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‘Distressing’ exhibit removed from OC

Vernon artist Ryan Robson views some of her artwork exhibited in a hallway at Okanagan College’s Vernon campus. Robson has been asked to remove the work from the location as it has been deemed as “distressing” to some students and staff at the college. - Kristin Froneman /MORNING STAR
Vernon artist Ryan Robson views some of her artwork exhibited in a hallway at Okanagan College’s Vernon campus. Robson has been asked to remove the work from the location as it has been deemed as “distressing” to some students and staff at the college.
— image credit: Kristin Froneman /MORNING STAR

An art exhibition is causing debate among students and staff at Okanagan College’s Vernon campus.

Located just past the campus lecture theatre in the college’s main building, the exhibition, featuring paintings by Vernon artist Ryan Robson, is part of an ongoing joint venture between Gallery Vertigo and Okanagan College, which features revolving monthly exhibitions.

Robson says she was told that her work would be displayed until the end of the month, however, on Tuesday, she was informed by Gallery Vertigo that her work must be removed from the college by Jan. 17 as it was causing some distress to students and staff.

“I put the work up on Jan. 6 and the dean (Jane Lister) called the gallery two days ago and said the work was disturbing to both professors and the students who had complained,” said Ryan, when talking to The Morning Star Thursday. “She said it was triggering things in people.”

Ryan, who is a studio artist at Vertigo and also a program director at Teen Junction, has shown her work at the Caetani Cultural Centre and The Hub Arts Collective in Vernon. She says her exhibition stems from her graduation show from the Nova Scotia College of Art and Design.

The exhibition features eight medium-sized unstretched canvases painted in black and white, some with red streaks. The subject matter varies from skeletal remains to faceless, semi-clothed females in various poses. One canvas reads “Exploitation Exploration.”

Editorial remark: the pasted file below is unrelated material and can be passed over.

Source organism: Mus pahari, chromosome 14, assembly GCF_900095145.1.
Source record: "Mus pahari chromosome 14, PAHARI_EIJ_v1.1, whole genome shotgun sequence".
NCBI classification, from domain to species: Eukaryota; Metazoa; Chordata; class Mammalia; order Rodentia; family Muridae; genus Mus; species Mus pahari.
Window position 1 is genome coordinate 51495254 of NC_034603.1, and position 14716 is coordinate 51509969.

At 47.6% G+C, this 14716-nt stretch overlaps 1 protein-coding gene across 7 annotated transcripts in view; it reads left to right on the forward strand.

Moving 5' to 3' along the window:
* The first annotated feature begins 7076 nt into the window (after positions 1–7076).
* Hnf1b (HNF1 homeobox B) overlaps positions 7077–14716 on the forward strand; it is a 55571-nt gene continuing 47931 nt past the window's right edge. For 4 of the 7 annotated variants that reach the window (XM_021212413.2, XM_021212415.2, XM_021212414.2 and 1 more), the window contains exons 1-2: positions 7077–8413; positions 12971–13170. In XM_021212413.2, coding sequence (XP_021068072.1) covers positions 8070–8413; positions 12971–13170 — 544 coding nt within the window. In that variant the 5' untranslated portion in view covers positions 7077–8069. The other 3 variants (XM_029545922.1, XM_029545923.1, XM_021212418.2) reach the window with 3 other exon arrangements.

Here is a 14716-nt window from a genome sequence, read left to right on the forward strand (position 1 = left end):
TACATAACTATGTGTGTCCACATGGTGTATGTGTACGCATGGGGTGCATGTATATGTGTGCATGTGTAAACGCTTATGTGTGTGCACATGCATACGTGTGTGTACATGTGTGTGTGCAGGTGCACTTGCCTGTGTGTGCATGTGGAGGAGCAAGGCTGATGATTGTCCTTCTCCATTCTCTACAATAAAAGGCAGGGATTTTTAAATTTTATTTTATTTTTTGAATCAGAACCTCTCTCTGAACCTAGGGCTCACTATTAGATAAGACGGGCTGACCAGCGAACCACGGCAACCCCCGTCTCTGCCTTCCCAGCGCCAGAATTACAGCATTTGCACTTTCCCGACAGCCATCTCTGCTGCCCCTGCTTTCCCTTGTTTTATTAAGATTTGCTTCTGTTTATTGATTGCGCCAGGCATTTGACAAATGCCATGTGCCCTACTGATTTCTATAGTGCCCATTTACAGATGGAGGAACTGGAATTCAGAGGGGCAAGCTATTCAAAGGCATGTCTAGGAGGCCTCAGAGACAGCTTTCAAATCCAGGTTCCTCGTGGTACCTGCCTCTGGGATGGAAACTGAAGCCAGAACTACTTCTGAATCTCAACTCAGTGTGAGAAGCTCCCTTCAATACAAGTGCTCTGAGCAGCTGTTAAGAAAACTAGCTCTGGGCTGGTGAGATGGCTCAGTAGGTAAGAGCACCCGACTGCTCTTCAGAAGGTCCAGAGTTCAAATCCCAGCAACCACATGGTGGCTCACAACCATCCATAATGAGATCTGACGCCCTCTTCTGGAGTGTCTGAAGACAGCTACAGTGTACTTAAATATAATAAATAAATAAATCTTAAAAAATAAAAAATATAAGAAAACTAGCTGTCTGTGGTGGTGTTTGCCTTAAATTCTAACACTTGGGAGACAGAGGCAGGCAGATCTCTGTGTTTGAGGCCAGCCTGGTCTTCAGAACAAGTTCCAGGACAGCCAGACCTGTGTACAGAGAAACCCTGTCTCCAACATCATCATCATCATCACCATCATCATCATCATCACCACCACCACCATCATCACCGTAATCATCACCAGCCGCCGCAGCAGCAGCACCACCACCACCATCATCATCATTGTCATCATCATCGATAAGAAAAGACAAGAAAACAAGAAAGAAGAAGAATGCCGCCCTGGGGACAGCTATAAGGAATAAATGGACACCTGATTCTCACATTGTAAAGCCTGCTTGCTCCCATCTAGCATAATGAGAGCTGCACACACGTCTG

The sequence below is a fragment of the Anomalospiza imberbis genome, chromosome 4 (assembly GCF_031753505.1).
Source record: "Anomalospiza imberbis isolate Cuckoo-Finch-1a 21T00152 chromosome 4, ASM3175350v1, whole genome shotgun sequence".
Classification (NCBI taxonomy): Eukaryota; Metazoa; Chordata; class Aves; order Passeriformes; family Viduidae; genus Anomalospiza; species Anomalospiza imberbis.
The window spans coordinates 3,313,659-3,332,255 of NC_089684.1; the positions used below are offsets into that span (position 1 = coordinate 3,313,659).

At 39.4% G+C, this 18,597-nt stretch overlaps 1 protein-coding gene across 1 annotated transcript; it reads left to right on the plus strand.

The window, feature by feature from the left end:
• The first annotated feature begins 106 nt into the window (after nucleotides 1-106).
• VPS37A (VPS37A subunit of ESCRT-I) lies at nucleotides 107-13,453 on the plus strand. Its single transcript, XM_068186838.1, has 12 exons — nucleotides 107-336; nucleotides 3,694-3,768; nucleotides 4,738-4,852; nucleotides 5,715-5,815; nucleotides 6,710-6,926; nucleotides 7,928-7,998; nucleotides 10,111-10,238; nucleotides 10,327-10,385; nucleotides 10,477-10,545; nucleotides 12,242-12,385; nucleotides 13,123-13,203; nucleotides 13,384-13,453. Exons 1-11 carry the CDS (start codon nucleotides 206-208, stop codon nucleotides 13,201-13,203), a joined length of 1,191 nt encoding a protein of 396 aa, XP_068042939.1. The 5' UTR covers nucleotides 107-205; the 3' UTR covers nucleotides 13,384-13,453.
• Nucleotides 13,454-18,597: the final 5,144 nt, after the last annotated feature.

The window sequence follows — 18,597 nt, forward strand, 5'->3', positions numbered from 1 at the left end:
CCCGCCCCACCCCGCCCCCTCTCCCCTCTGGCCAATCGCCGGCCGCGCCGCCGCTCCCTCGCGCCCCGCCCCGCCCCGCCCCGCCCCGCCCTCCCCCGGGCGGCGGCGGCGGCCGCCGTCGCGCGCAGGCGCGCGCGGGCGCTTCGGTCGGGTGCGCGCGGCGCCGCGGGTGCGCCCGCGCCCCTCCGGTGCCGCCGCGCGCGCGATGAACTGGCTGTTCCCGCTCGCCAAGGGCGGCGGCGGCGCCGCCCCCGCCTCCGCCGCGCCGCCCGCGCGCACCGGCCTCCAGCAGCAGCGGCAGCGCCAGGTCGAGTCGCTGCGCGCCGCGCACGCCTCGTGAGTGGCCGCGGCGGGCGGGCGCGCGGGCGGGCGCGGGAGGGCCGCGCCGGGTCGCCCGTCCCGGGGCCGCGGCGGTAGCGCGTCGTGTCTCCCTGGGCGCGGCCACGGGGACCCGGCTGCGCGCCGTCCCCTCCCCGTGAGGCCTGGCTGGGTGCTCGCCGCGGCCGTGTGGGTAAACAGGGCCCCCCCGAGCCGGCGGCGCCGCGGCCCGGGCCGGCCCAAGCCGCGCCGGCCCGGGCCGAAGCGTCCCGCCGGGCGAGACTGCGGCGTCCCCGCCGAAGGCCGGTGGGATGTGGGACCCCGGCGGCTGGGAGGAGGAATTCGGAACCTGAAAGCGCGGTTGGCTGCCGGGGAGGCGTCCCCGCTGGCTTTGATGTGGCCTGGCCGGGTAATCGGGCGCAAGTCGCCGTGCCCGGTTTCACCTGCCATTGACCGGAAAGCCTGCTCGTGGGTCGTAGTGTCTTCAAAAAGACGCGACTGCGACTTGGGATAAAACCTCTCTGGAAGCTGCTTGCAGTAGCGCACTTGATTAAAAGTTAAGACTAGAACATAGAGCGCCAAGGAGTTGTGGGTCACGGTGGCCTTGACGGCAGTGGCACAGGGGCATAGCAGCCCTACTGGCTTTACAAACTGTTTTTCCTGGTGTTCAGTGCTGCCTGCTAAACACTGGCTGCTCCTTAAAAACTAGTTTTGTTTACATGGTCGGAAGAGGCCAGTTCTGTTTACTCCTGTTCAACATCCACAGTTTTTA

The show is sexually-based, but is metaphorical as it does not show any explicit imagery or nudity, said Robson.

“I wanted the work to speak for itself. I was later going to flip the work and give my bio and why the work was created. Now I won’t have the opportunity to do that,” said Robson, adding, “My grad show stems from me being sexually abused as a child. My process is intuitive. I’m not sure what I’m going to do until I start.”

Lister says she was the one who contacted the gallery after receiving an e-mail a few hours after the exhibition went up. She has since received numerous complaints by members of staff and students who say they find the work “distressing.”

“We value art that creates discussion, but at the same time employees and students need to feel comfortable and the fact the art has been causing distress is the reason we came up with a compromise,” she said. “We let the work be shown for two weeks so everyone could see it. We wanted to create balance and respect for the art and artists and students and staff.”

Lister says she has offered a separate room in the college for Robson to show her work, and will provide a sign to the location.

“People then have the choice to go in the room or not,” said Lister, adding one of the main reasons the college came up with a compromise to move the show is that the current display is located in an open hallway.

“It is located across from the student success support room, as well as the counselling office and classrooms,” she said.“This is different from a public art gallery where you can stay and see the art and leave. Some of our students and staff have to go down that hallway. They have no choice. That’s our concern, and we want to be respectful of our employees.”

Robson says the college is missing the point.

“It’s less public (placing the work in a separate room),” she said, adding she has already brought youth from Teen Junction (a youth centre for those 13 to 18 years) to see the show and also take a tour of the college.

“We try to engage students to speak through their work, meanwhile the college is saying the process of mine is not proper. It goes against what I have been teaching youth,” she said. “You can’t expect kids who have been abused to keep it bottled inside, they need to spit out what’s inside them to release them.”

Robson is also upset that the college did not contact her directly about the controversy, as she left her business cards as well and an open comment box in front of her display for people to write their thoughts. She says the comment box was removed from her exhibition on the day she was told the work needed to be removed, but then it was returned later with all the comments intact.

“I contacted the gallery as I have never dealt with the artists. They are the one that have the agreement with the artists. My partner is the gallery,” said Lister. “The comments were physically removed when I received a call from a board member. I looked at the comments then put them back. There were different opinions in there, and they were open for everyone to read them.”

Although a public institution, the college does have a policy in place for those wishing to display information, such as posters.

“It needs to get stamped before it is approved,” she said.

However, the college and its board did not see Robson’s work before it went on display, added Lister.

“We’ve had a very informal relationship (with Gallery Vertigo)... Since this has come up, we will talk to the gallery and get something in place. We don’t want to diminish art coming in and we’re glad the exhibition was up for a couple of weeks,” she said. “We value art and the opportunity that art creates for us to have those discussions.”

 

 

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